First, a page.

10. The Holy Land has a very special place in our heritage, as it also has for Muslims. We long for the time of peace and justice spoken of by Isaiah: “I will make a new heavens and a new earth. They will neither harm nor destroy on all my holy mountain”, but we are also conscious that we are far from such a time. The Holy Land and its people, Jewish, Christian and Muslim, continue to suffer all forms of violence and its consequences. Terrorism remains rife.
Governments and political and religious movements deny the very right to existence of the State of Israel. There is no agreement on the rights of the Palestinian people and the means to mutual wellbeing and flourishing.
11. In these circumstances we commit ourselves afresh to the task of peace making in the Holy Land and we believe that our meeting today is both a sign and a potentially fruitful action to that end.
12. We reaffirm for ourselves today the condemnations of violence made by our colleagues and predecessors such as in the 2002 Alexandria Declaration. We reaffirm our belief in the rights of the state of Israel to live within recognised and secure borders and to defend itself by all legal means against those who threaten its peace and security. We condemn without reserve those who
deny a place for Israel and especially those who engage in the evil work of seeking to bring about its destruction. We warmly encourage all forms of constructive engagement, whether religious, humanitarian or economic, which seek to enable closer bonds between individuals and communities.
13. In our meeting today, we have listened carefully to each other and have taken note of those aspects of our common experience and current situations which can form the basis for further discussion and reflection. In this connection we note in particular our respective relationships with national governance and the potential for good and for ill that this offers; our common hopes for the good of our societies; our concern to find ways in which our younger generations will understand and appreciate their faith; and in these times when worldwide the bonds of family and community are weakened, we hope to share the possibilities open to us to seek together ways to their strengthening.
14. In all these matters we have at heart the imperative to seek ways to show the love of God to our fellow human beings and our communities with whom we share our times and places. Our hope is that by this dialogue we may allay some of the misunderstandings and anxieties in our countries by showing a mutual concern for peace, security and mutual respect.
15. Conscious of the above, we express our mutual desire to begin a time of dialogue and conversation in the coming years. We affirm that this will be a dialogue of mutual respect in which we seek only to understand each other better and to strengthen our own communities and their affection and respect for each other. To this end we commit ourselves to further meetings in Jerusalem and at
Lambeth and to invite others in our wider communities to join with us. We charge our colleagues together to put in hand the necessary arrangements which will make for further fruitful meetings.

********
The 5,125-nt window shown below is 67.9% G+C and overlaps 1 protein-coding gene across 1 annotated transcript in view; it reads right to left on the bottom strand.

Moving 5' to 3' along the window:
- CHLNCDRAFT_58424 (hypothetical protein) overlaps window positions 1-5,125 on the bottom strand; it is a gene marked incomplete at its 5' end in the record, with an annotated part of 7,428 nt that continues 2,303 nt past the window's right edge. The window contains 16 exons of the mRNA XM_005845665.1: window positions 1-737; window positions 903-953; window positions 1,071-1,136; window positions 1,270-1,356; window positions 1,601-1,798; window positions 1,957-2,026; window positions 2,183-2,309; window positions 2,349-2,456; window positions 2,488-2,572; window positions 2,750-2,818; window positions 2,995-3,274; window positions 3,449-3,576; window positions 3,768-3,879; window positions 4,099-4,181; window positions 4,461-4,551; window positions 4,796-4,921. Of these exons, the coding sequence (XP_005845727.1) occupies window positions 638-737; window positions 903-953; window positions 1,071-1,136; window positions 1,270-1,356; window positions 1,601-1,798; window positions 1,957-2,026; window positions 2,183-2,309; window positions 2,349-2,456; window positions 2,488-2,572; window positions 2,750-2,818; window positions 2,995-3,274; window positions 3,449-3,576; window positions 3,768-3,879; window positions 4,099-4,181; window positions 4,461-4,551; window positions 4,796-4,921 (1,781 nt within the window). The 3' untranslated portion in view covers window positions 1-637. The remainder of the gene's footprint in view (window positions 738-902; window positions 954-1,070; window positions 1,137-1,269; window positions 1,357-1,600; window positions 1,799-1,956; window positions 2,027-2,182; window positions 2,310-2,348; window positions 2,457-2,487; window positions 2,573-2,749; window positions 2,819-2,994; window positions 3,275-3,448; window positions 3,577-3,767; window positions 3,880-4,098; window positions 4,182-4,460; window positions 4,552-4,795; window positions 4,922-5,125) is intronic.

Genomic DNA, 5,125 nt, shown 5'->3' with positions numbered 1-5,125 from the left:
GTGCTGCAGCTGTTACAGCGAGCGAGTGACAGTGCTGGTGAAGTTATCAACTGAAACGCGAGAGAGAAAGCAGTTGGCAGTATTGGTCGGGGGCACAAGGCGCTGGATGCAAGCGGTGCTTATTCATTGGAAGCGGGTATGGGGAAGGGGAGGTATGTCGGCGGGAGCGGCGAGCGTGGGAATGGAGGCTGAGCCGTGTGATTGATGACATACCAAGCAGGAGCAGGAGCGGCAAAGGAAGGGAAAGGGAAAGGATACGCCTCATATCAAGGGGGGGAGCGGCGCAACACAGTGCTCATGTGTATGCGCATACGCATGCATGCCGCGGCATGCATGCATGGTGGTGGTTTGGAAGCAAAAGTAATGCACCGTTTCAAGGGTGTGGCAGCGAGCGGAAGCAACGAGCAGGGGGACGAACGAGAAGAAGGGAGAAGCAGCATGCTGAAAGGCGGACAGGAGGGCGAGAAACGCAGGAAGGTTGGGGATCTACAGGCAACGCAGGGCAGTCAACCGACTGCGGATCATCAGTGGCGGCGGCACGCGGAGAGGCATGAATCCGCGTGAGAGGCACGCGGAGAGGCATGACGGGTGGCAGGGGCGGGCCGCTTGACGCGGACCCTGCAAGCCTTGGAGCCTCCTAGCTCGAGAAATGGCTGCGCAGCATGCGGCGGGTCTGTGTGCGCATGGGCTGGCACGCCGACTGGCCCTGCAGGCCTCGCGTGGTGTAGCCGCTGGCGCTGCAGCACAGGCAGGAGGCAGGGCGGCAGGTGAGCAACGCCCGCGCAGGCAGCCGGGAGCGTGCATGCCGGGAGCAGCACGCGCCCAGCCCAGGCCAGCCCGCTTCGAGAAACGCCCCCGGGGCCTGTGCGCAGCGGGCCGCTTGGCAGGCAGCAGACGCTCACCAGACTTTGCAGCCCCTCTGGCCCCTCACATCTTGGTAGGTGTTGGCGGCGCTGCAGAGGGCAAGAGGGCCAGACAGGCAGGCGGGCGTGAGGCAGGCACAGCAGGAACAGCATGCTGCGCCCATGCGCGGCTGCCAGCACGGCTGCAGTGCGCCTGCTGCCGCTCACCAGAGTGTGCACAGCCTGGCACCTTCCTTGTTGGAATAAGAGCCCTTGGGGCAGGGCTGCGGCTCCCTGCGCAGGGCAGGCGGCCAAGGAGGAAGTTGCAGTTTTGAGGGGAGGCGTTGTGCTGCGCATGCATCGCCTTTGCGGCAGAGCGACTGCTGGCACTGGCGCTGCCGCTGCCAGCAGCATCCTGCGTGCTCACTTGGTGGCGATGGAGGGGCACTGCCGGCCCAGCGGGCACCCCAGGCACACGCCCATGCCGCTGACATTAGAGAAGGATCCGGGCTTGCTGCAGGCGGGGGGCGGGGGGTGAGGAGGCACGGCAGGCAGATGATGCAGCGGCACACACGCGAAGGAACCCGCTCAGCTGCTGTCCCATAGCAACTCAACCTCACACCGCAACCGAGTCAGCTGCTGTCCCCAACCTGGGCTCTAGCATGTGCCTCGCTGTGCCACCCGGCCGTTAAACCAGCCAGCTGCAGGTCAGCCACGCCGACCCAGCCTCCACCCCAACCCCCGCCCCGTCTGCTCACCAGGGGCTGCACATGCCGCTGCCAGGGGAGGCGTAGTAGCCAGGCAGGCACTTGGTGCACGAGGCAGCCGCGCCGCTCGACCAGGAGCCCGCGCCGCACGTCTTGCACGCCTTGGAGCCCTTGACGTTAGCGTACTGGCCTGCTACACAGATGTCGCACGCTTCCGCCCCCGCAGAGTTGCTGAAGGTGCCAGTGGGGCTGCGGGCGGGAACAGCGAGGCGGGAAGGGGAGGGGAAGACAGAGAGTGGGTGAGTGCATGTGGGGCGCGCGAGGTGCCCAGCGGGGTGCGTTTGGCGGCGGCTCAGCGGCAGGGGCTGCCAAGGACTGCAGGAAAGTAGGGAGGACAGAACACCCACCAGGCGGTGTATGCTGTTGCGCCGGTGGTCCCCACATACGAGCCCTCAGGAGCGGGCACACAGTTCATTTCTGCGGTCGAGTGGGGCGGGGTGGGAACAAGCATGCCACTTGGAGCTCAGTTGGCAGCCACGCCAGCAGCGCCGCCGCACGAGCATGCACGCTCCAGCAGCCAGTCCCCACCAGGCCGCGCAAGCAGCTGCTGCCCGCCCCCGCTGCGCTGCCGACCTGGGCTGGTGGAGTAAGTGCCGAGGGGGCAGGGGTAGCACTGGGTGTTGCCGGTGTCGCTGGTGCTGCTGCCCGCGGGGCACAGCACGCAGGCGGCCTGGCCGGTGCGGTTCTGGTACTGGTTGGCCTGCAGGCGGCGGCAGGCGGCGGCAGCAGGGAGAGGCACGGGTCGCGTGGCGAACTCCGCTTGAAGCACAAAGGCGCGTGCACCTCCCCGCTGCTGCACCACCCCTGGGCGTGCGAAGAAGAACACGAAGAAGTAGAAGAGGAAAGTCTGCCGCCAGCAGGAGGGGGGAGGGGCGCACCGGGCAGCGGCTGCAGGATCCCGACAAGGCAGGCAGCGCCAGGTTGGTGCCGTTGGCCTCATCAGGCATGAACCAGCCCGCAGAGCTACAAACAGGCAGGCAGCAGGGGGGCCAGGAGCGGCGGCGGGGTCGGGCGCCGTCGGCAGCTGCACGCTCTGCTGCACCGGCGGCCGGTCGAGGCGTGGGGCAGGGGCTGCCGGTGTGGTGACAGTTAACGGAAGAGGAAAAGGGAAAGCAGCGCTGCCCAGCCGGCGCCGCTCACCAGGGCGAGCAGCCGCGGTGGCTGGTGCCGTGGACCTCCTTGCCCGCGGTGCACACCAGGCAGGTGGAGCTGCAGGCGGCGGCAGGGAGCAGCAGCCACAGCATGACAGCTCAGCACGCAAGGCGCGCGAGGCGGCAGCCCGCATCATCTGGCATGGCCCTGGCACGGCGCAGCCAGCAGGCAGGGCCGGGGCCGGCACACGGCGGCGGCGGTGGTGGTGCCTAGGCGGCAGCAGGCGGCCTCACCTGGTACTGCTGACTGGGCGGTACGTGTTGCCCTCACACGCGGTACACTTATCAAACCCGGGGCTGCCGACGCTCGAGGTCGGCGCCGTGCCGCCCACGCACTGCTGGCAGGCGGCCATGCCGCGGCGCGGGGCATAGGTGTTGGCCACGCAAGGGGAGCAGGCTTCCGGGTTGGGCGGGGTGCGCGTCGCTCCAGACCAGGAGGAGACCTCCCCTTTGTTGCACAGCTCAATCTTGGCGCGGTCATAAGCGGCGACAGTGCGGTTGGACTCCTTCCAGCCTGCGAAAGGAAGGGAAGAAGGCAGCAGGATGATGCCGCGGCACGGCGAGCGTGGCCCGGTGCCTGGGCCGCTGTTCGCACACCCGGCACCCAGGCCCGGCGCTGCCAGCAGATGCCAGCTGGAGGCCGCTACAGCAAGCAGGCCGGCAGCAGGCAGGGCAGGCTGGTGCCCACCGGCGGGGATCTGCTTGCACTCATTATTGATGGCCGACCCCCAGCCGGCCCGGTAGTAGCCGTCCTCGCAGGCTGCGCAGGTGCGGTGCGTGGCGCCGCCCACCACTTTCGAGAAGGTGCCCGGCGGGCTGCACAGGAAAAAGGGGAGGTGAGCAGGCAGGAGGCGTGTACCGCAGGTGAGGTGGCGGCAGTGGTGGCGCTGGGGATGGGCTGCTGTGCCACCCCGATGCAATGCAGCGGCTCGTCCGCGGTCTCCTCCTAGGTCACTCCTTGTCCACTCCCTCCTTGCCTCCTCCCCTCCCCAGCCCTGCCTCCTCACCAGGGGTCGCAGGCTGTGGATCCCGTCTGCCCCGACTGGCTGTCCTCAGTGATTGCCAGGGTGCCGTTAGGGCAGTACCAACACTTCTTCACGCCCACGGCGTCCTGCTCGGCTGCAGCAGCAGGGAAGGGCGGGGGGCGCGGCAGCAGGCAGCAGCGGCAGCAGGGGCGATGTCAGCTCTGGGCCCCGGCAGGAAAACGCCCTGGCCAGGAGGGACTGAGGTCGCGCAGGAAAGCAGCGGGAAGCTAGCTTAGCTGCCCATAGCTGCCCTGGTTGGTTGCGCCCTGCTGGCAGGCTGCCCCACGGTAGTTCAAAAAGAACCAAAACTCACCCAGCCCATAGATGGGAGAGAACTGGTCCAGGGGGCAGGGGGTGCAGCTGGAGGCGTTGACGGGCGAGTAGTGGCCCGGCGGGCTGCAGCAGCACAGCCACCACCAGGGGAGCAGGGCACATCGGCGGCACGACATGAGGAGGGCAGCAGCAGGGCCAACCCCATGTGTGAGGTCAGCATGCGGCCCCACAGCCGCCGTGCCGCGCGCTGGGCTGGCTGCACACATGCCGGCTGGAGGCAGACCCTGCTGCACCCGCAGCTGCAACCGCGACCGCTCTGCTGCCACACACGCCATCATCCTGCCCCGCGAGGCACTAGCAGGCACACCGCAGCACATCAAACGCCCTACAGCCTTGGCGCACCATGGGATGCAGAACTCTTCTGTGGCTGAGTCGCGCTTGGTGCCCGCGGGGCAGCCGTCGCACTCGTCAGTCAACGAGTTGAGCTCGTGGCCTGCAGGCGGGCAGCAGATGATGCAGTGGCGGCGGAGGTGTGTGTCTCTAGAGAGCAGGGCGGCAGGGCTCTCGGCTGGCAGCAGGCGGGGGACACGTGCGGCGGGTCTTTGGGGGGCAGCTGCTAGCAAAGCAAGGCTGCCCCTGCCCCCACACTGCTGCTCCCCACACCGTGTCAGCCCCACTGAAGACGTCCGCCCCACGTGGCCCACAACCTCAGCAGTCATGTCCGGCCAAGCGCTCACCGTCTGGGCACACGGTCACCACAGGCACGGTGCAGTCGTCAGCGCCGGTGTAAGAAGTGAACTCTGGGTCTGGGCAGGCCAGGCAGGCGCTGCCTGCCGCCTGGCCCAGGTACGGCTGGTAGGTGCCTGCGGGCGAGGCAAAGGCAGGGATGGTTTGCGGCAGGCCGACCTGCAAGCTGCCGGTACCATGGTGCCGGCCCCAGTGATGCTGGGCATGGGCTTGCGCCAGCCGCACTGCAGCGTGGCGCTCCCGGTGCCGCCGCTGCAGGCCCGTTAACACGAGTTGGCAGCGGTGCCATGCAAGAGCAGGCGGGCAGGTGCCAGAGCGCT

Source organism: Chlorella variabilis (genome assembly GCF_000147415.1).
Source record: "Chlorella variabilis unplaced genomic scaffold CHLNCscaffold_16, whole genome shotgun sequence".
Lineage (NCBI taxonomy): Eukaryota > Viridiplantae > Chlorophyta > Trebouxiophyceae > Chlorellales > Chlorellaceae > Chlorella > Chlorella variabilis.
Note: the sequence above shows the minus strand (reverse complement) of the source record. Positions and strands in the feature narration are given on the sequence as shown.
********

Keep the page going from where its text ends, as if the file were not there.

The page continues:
1965 “Declaration on the relation of the Church to non-Christian Religions“.
 1988 and 1998 Lambeth Conferences. “Jews, Christians and Muslims: The Way of Dialogue”. Extract from the Report of the Dogmatic and Pastoral Section Lambeth Conference 1988
 2001 Sharing one Hope? The Church of England and Christian-Jewish Relations. Church House Publishing
 Joint declaration by the Presidents of the Council of Christians and Jews on anti-Semitism in 2004.
 Alexandria declaration in 2002.
 2006 Holocaust Memorial Day statement by the Archbishop of Canterbury.
Available at http://www.archbishopofcanterbury.org/
Chief Rabbi Shlomo Amar of Israel
Chief Rabbi Yonah Metzger of Israel
The Most Revd Dr Rowan Williams, Archbishop of Canterbury
Dated: 5th September 2006
12th of Elul, 5766
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Replies: 1 Comment
I think you are being a little unfair to the Anglicans. While from an external perspective Christianity is a monolith, there are significant distinctions between the various groups. Lumping all European Christians together is also unfair and denies them their individuality.
While there has been anti-semitism amongst some Anglicans, especially those of the "high church", it can equally be said there have been large numbers of philojudaic Anglicans, for whom the Jews always held a special place in their affections and regard.
If we compare the Anglicans with the Catholics or Orthodox, then the Anglicans appear positively angelic in regards to anti-semitism.
It was this Anglican state of great Britain that extended consular protection to Jews where possible around the Mediterranean, and the same state that reacted with horror to the massacres of Jews in Moldavia at the end of the 19th Century. Also notable Anglicans supported early Zionism.
The Anglicans can be accused of overweaning arrogance at times, irrelevance occassionally, and do have a history of discrimination. But this discrimination was far worse for Non-Conformists and Catholics, who were virtually heretical. If anything Anglicans have generally been rather distant as encapsulated by the statement "How of odd, Of God. To choose, The Jews"
I shall no seek forgiveness for defending Anglicanism. My father must be turning in his grave!
Rod Davies, Monday, September 11th